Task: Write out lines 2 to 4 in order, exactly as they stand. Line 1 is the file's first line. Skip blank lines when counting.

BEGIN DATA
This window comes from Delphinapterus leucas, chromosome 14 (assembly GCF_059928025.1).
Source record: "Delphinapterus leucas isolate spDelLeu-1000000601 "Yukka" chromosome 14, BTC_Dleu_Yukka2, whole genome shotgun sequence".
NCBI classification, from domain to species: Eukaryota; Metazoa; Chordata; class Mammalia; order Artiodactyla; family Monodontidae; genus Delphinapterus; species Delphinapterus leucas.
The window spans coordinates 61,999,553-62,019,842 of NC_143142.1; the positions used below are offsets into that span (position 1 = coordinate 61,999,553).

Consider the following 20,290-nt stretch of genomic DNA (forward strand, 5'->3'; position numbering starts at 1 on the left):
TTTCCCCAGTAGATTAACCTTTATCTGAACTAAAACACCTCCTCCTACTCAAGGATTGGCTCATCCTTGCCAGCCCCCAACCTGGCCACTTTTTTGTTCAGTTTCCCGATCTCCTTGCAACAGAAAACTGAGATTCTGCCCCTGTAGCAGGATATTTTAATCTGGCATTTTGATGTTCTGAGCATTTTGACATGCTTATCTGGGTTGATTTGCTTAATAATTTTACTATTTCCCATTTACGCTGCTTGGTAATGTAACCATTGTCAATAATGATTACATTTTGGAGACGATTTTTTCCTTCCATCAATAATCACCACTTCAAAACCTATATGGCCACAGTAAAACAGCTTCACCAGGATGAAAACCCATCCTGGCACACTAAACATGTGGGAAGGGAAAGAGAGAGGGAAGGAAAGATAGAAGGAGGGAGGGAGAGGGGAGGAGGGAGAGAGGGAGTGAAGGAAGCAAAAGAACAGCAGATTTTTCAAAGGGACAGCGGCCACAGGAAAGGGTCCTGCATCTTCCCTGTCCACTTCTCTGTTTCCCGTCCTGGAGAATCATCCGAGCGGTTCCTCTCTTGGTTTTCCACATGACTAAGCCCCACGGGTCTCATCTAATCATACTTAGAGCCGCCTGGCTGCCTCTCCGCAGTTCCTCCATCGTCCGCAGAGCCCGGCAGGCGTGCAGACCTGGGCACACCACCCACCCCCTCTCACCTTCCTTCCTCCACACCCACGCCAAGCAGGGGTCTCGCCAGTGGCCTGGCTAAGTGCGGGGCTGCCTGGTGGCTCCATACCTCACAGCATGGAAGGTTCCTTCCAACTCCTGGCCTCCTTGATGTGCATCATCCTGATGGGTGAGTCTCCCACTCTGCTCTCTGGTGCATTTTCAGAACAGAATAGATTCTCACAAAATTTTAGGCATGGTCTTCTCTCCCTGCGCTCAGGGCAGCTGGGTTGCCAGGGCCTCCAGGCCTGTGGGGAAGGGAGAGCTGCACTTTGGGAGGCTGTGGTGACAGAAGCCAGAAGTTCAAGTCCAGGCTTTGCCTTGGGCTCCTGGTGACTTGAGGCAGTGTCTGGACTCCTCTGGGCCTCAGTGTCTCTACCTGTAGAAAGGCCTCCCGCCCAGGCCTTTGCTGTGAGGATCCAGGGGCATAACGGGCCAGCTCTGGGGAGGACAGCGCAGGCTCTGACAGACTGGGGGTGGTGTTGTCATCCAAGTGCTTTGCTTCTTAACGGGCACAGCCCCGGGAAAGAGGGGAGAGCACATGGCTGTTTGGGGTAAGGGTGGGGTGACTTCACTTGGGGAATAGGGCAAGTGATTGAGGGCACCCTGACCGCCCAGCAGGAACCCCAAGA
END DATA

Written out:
Source record: "Delphinapterus leucas isolate spDelLeu-1000000601 "Yukka" chromosome 14, BTC_Dleu_Yukka2, whole genome shotgun sequence".
NCBI classification, from domain to species: Eukaryota; Metazoa; Chordata; class Mammalia; order Artiodactyla; family Monodontidae; genus Delphinapterus; species Delphinapterus leucas.
The window spans coordinates 61,999,553-62,019,842 of NC_143142.1; the positions used below are offsets into that span (position 1 = coordinate 61,999,553).